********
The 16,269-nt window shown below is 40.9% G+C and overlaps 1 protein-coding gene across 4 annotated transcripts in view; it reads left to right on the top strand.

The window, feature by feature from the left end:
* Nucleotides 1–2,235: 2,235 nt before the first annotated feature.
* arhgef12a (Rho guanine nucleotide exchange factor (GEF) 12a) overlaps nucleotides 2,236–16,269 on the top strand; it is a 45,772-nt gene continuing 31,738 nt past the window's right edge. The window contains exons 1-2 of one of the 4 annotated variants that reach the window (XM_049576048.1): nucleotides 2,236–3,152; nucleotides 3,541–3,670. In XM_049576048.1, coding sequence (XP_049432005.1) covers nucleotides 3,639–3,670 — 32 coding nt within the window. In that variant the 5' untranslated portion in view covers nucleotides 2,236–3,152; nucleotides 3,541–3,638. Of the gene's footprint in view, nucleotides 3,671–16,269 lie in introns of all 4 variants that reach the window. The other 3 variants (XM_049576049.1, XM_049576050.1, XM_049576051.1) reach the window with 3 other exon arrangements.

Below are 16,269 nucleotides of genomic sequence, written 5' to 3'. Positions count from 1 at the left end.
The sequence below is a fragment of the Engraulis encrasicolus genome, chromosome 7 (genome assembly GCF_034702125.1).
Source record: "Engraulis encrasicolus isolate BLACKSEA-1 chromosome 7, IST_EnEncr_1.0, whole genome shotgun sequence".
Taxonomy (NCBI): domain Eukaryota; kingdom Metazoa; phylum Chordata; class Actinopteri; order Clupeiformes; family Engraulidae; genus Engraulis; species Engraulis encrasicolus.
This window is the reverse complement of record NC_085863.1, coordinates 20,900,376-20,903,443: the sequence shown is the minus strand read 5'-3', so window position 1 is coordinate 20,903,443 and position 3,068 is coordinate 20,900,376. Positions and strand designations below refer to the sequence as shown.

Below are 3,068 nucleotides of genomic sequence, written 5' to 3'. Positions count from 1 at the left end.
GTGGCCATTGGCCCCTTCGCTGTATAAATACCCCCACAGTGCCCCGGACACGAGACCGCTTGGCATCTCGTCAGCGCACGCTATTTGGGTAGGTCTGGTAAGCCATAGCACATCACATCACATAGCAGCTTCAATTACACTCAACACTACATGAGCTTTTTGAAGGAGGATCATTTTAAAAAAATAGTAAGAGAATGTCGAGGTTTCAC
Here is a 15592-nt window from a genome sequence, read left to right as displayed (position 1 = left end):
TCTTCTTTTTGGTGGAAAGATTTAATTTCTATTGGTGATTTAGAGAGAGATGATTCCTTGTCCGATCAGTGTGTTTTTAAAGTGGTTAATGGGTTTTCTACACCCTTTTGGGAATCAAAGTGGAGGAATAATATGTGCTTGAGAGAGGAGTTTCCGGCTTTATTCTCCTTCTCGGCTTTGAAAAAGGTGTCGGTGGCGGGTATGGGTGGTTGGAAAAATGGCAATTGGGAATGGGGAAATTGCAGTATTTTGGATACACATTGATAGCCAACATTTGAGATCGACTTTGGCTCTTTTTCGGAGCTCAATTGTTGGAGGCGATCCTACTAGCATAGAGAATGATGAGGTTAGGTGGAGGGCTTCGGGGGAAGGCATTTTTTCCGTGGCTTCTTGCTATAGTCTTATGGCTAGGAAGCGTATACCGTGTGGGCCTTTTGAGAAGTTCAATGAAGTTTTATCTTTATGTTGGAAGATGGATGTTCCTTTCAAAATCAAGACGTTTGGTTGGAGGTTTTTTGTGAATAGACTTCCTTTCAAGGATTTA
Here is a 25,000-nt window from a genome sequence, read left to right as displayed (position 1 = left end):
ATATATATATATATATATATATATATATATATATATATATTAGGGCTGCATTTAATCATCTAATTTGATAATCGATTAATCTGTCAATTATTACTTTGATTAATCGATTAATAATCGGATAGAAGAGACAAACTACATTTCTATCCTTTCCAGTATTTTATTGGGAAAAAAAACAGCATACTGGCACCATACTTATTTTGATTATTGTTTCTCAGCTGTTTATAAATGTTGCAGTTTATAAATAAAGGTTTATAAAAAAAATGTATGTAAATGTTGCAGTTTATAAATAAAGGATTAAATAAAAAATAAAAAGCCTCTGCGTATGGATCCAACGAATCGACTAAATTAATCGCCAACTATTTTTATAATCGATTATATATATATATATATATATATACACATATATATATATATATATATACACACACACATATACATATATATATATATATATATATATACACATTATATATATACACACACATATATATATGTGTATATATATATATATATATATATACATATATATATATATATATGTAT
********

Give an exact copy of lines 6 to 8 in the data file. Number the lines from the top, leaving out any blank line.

The sequence below is a fragment of the Engraulis encrasicolus genome, chromosome 7 (genome assembly GCF_034702125.1).
Source record: "Engraulis encrasicolus isolate BLACKSEA-1 chromosome 7, IST_EnEncr_1.0, whole genome shotgun sequence".
Taxonomy (NCBI): domain Eukaryota; kingdom Metazoa; phylum Chordata; class Actinopteri; order Clupeiformes; family Engraulidae; genus Engraulis; species Engraulis encrasicolus.